Anticipating Budget 2018-19

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Warm Greetings from PenguWIN:

            In a few hours, Finance Minister Mr. Jaitley will be presenting the Union Budget for 2018-19. No, this is not a commentary on Budget or a wish list as Budget details are kept confidential.

In this blog, I plan to highlight an important change with respect to Equity investing. The change might not be proposed by FM (like last year when it was expected but finally did not occur), significance of the change could be lower or more. Every business vertical including Banks, SME, NBFCs, Insurance and Mutual Funds prepare a wish list and send it the F.M. However, there is no certainty whether the proposals will get accepted or turn out to be worse than anticipated.

MFs proposal include, bringing down LTCG (Long Term Capital Gains) tax of the debt funds from 3 years back to 1 year, which was the treatment until 2014, approval to launch Debt based Tax saver funds like Equity Linked Savings Scheme – DLSS, lowering threshold limit from 65% to 50% for equity-based taxation and removal of Securities Transaction Tax (STT) for MFs and Exchange Traded Funds. The ask on reversing the debt fund taxation from 3 years to 1 year is a little too much in my POV, when the FM is grappling for new resources to fund schemes for sectors like Agriculture.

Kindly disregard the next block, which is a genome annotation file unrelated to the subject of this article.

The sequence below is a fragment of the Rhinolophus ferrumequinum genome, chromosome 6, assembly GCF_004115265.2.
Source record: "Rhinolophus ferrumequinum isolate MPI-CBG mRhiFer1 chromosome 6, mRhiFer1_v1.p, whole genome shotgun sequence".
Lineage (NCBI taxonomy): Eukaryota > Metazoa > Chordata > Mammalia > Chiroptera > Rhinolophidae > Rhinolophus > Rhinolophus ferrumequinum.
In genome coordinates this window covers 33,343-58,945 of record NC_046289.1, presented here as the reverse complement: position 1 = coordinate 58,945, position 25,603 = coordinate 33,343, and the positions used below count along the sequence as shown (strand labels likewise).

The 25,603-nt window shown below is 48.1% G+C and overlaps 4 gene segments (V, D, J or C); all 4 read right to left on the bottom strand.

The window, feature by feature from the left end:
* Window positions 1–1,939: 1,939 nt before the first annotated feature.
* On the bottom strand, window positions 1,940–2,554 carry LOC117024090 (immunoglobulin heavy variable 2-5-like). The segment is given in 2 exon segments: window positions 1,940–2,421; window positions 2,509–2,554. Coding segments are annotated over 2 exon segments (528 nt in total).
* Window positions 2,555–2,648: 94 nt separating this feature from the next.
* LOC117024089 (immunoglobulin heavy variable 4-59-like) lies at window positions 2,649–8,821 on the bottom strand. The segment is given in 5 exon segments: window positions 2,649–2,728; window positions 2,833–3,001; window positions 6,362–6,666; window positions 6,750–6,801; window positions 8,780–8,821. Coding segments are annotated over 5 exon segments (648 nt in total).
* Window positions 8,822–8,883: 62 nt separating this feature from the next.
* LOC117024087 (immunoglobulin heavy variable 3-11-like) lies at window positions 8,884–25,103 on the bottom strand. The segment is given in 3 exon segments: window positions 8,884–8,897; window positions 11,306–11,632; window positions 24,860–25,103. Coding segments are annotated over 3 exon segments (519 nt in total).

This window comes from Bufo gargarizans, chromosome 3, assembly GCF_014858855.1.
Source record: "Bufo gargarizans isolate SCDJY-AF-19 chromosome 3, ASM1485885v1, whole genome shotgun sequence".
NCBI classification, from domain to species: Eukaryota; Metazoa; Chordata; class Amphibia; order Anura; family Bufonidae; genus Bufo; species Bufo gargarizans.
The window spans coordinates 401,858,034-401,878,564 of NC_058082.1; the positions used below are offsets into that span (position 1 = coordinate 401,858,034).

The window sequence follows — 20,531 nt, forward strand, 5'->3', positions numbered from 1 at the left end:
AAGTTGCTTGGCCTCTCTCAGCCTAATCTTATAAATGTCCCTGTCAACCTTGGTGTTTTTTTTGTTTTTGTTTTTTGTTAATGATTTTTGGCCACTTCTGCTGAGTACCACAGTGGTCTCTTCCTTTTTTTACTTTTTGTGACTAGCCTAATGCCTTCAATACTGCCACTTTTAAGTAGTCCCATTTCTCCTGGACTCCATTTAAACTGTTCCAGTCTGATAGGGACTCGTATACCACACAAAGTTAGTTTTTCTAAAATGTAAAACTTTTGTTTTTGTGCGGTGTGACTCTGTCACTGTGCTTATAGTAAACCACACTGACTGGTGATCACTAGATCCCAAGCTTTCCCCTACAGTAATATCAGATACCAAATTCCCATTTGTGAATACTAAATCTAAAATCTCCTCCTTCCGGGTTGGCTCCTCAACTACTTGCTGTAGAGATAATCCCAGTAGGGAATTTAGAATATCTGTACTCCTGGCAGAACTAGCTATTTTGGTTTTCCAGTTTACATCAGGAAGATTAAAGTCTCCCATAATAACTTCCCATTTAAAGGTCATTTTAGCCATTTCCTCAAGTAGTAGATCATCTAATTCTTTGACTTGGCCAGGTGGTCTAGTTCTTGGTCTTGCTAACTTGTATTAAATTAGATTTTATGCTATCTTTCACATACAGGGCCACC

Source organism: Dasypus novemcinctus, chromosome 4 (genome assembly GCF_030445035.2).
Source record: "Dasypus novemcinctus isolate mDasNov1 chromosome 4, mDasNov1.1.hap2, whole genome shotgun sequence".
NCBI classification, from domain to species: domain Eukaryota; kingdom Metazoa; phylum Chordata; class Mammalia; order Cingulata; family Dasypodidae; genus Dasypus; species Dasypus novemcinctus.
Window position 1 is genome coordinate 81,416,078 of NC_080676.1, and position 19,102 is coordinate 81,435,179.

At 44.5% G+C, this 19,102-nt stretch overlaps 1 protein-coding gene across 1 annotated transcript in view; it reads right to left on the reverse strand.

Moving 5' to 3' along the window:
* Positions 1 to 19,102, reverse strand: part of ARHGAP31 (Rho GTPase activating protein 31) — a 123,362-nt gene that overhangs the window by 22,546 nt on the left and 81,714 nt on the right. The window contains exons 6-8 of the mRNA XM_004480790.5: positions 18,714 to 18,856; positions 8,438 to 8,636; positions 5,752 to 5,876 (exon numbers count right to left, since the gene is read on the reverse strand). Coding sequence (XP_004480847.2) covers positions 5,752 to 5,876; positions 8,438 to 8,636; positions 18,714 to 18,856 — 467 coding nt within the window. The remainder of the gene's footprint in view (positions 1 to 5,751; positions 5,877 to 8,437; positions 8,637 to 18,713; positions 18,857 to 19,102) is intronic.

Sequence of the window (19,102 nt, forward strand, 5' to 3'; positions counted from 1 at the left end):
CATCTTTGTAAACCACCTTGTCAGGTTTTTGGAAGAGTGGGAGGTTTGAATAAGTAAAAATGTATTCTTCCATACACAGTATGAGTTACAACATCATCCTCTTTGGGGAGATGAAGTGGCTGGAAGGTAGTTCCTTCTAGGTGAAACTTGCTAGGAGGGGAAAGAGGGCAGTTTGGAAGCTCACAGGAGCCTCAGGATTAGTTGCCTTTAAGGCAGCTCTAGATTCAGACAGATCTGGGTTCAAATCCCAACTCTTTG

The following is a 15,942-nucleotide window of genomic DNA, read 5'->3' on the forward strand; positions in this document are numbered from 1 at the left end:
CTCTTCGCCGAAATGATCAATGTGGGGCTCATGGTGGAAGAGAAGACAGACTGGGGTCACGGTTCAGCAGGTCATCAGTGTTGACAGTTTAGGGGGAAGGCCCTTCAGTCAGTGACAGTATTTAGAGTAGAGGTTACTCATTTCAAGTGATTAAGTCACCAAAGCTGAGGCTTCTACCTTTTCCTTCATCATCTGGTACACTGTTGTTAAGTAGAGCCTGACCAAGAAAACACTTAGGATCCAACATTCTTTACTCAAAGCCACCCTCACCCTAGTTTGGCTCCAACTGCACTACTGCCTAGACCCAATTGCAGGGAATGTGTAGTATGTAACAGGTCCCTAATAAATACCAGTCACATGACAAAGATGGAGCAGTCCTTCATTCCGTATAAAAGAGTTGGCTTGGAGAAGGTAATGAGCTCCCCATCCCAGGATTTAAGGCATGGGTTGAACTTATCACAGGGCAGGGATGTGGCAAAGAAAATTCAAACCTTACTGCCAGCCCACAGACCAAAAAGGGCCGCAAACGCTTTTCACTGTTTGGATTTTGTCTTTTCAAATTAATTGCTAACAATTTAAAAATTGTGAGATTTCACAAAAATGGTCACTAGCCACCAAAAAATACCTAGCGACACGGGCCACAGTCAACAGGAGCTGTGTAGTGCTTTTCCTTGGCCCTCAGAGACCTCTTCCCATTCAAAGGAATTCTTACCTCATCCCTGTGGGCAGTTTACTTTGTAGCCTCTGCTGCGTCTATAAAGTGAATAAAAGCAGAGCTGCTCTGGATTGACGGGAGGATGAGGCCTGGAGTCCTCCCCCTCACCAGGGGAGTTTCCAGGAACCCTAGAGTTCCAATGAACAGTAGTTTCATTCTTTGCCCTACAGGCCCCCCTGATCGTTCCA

Equity investing (Mutual Funds and Stocks) is attractive for 2 reasons; primary one being the potential to deliver highest and inflation beating returns, among the various asset classes (proven across the globe). Second is the unique tax aspect where LTCG is zero. i.e. principal and gains held greater than 1 year is tax free (15%, if the holding period is less than a year). No other asset class enjoys this kind of tax benefit which was Implemented in 2005, to encourage people to invest in Equity. But, the logical reasoning of Equity as a long-term investment vehicle and wealth creator is paradoxical with the tax benefit of reaping the gains in a years’ time. Equity is not a product for 1-year time horizon and because it has given excellent returns in a year like 2017, it should not be misconstrued.

There are lot of rumours going around saying that the FM will bring back the LTCG Tax for Equity. Some say it would be made 3 years instead of 1 which means the second and third year redemptions will also attract 15% tax, a flat tax rate of X% when funds are redeemed or a progressive structure (tax rate increases with the income slab). However, the same commotion happened during the run up to last years budget and finally the FM maintained status quo

Some of the major countries in the world do tax capital gains from stocks:

  • US has LTCG tax for equities which is a progressive structure
  • Germany has gains taxed fully, including a 25% withholding tax,
  • Canada has 50% deduction on CGs split between Federal and Province
  • Brazil has progressive taxation on CGs between 15 to 22.5%
  • Singapore does not tax capital gains